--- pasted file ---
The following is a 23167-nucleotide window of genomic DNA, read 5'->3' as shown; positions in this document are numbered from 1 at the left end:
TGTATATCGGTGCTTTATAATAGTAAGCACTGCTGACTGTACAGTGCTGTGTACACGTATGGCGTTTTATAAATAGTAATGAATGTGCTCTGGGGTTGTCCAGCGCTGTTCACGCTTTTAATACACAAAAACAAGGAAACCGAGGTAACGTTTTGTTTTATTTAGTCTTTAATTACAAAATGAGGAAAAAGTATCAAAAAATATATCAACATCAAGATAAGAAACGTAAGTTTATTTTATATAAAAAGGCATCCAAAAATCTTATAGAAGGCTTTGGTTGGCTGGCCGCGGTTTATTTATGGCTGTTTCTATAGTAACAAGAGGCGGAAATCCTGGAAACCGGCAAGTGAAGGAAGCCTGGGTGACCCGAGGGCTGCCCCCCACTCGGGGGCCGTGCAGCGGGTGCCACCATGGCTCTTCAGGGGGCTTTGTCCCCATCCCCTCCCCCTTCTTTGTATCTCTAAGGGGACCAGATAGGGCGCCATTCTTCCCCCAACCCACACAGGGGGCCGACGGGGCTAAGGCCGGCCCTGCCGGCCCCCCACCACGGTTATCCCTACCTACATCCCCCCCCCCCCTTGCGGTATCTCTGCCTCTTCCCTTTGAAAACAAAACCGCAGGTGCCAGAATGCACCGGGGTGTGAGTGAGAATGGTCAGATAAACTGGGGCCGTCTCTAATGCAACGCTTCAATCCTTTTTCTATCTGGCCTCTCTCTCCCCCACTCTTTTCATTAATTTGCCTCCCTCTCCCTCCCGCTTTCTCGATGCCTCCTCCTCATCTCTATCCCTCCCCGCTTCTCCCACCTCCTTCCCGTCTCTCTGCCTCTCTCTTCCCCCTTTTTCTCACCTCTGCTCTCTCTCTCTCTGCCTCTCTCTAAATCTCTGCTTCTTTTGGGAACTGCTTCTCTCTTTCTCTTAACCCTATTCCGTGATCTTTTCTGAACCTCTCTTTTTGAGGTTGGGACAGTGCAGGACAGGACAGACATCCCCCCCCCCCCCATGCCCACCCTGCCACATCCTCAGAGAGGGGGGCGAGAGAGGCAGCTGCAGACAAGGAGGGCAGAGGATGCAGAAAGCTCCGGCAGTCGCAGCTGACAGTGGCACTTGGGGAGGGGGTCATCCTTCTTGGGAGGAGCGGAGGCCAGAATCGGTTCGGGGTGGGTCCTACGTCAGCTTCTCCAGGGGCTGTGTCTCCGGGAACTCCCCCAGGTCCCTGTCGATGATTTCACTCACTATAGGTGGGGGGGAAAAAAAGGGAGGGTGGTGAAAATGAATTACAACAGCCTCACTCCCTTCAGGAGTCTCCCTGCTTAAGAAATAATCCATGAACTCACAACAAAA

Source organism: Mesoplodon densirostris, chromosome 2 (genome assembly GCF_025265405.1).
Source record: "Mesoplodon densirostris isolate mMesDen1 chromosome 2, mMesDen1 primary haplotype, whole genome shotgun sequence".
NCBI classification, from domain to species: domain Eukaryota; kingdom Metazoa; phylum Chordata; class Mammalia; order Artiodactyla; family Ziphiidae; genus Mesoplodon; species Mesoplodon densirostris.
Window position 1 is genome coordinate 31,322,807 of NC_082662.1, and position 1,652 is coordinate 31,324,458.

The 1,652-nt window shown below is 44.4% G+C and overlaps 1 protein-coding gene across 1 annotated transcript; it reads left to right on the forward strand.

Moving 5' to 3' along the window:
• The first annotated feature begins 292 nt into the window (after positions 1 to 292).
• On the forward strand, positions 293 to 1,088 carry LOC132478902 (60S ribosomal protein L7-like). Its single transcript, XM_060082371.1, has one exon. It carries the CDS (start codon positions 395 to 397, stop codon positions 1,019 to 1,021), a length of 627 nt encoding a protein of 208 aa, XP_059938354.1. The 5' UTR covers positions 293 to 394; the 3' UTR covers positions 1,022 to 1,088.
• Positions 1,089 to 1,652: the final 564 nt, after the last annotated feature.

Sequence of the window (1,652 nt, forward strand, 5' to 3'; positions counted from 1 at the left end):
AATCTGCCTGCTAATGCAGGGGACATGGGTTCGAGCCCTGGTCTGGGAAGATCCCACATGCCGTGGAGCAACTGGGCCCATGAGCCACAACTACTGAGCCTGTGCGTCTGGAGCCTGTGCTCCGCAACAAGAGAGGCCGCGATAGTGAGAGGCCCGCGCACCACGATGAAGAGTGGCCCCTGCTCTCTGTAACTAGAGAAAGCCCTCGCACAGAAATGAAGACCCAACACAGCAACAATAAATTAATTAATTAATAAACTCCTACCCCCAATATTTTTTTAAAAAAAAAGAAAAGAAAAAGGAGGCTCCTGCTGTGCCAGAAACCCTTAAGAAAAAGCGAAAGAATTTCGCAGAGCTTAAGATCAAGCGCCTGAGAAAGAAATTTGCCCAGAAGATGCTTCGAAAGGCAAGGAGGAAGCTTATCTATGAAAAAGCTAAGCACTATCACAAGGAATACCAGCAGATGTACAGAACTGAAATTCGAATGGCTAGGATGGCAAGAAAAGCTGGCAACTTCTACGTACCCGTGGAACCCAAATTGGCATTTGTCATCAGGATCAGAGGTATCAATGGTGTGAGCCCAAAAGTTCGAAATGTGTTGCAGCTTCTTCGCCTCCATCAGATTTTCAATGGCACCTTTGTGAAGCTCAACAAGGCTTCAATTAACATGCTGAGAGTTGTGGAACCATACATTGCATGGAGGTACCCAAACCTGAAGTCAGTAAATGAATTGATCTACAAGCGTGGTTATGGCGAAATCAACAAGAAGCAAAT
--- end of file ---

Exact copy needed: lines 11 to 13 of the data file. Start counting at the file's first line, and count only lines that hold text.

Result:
• Positions 1,089 to 1,652: the final 564 nt, after the last annotated feature.

Sequence of the window (1,652 nt, forward strand, 5' to 3'; positions counted from 1 at the left end):
AATCTGCCTGCTAATGCAGGGGACATGGGTTCGAGCCCTGGTCTGGGAAGATCCCACATGCCGTGGAGCAACTGGGCCCATGAGCCACAACTACTGAGCCTGTGCGTCTGGAGCCTGTGCTCCGCAACAAGAGAGGCCGCGATAGTGAGAGGCCCGCGCACCACGATGAAGAGTGGCCCCTGCTCTCTGTAACTAGAGAAAGCCCTCGCACAGAAATGAAGACCCAACACAGCAACAATAAATTAATTAATTAATAAACTCCTACCCCCAATATTTTTTTAAAAAAAAAGAAAAGAAAAAGGAGGCTCCTGCTGTGCCAGAAACCCTTAAGAAAAAGCGAAAGAATTTCGCAGAGCTTAAGATCAAGCGCCTGAGAAAGAAATTTGCCCAGAAGATGCTTCGAAAGGCAAGGAGGAAGCTTATCTATGAAAAAGCTAAGCACTATCACAAGGAATACCAGCAGATGTACAGAACTGAAATTCGAATGGCTAGGATGGCAAGAAAAGCTGGCAACTTCTACGTACCCGTGGAACCCAAATTGGCATTTGTCATCAGGATCAGAGGTATCAATGGTGTGAGCCCAAAAGTTCGAAATGTGTTGCAGCTTCTTCGCCTCCATCAGATTTTCAATGGCACCTTTGTGAAGCTCAACAAGGCTTCAATTAACATGCTGAGAGTTGTGGAACCATACATTGCATGGAGGTACCCAAACCTGAAGTCAGTAAATGAATTGATCTACAAGCGTGGTTATGGCGAAATCAACAAGAAGCAAAT